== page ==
[32] The parties also focused attention on s. 719. Its first subsection is entitled “Commencement of sentence” (in French, the word “peine” is used as the parallel term to “sentence” in this context). Section 719(3) is entitled “Determination of sentence” (“Infliction de la peine” in French). These provisions read as follows:
Commencement of sentence

719 (1) A sentence commences when it is imposed, except where a relevant enactment otherwise provides.

. . .

Determination of sentence

(3) In determining the sentence to be imposed on a person convicted of an offence, a court may take into account any time spent in custody by the person as a result of the offence but the court shall limit any credit for that time to a maximum of one day for each day spent in custody.

Début de la peine

719 (1) La peine commence au moment où elle est infligée, sauf lorsque le texte législatif applicable y pourvoit de façon différente.

. . .

Infliction de la peine

(3) Pour fixer la peine à infliger à une personne déclarée coupable d’une infraction, le tribunal peut prendre en compte toute période que la personne a passée sous garde par suite de l’infraction; il doit, le cas échéant, restreindre le temps alloué pour cette période à un maximum d’un jour pour chaque jour passé sous garde.
[33] It is appropriate at the outset to recognize that linguistic usage in this area of sentencing is often uneven, be it in legislation, jurisprudence or scholarship. In the title for s. 259(1) Cr. C., Parliament spoke of a “mandatory order of prohibition” / “ordonnance d’interdiction obligatoire”. In the English‑language reasons of the Court of Appeal in this case, the terms “mandatory minimum”, “mandatory minimum sentence” and “mandatory driving prohibition” are used. In the French‑language version of the reasons, “peine minimale obligatoire” and “période minimale d’interdiction” predominate. In the Criminal Code more broadly, the terms “minimum punishment” / “peine minimale” are frequently used as equivalents (see, e.g., R. v. Hilbach, 2023 SCC 3, at paras. 2 and 12, interpreting s. 344(1) Cr. C. and using both “mandatory minimum sentence” / “peine minimale obligatoire” and “mandatory minimum punishment” / “peine minimale obligatoire”). That said, as Arbour J. wrote in Wust, “[w]hat is fundamental is less the words chosen, in the French or English version, but the concepts that they carry” (para. 36).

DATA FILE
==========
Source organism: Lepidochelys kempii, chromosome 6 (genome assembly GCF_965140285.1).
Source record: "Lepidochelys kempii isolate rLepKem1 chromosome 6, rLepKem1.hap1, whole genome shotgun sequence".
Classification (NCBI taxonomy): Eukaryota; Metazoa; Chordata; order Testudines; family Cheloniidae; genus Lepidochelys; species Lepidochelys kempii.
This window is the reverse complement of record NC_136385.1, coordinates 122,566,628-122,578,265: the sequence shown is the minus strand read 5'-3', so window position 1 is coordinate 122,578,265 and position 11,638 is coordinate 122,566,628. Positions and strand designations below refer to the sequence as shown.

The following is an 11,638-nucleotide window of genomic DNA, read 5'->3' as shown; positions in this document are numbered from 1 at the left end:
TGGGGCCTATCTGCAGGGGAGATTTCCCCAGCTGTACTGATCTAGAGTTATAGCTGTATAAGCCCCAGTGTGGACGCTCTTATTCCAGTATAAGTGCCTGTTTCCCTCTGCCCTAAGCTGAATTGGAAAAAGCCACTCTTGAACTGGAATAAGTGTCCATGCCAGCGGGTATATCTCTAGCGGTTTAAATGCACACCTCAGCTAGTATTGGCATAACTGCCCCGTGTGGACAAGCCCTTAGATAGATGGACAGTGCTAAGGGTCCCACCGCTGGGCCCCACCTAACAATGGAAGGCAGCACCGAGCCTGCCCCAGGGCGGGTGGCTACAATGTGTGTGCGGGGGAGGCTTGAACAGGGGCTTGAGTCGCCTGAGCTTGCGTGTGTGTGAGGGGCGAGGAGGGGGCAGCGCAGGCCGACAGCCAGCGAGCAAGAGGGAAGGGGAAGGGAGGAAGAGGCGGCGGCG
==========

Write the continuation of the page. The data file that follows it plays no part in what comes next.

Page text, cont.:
The court more fully explains their ruling on these issues at paras 39-76.

. R. v. Lira

In R. v. Lira (Ont CA, 2023) the Court of Appeal considered criminal sentencing credits, both for pre-sentence custody and (effectively) for harsh conditions:
Sentence appeal

[15] The appellant argues that the trial judge did not give him credit for harsh conditions of confinement caused by lockdowns and the COVID-19 pandemic during his time in pre-sentence detention at the Toronto South Detention Centre (“TSDC”). As the appellant put the issue in his submissions, in the time period he was sentenced, he was aware that some inmates were given “2 for 1” or “2.5 for 1” credit for pre-sentence custody, but he was only given “1.5 to 1” credit.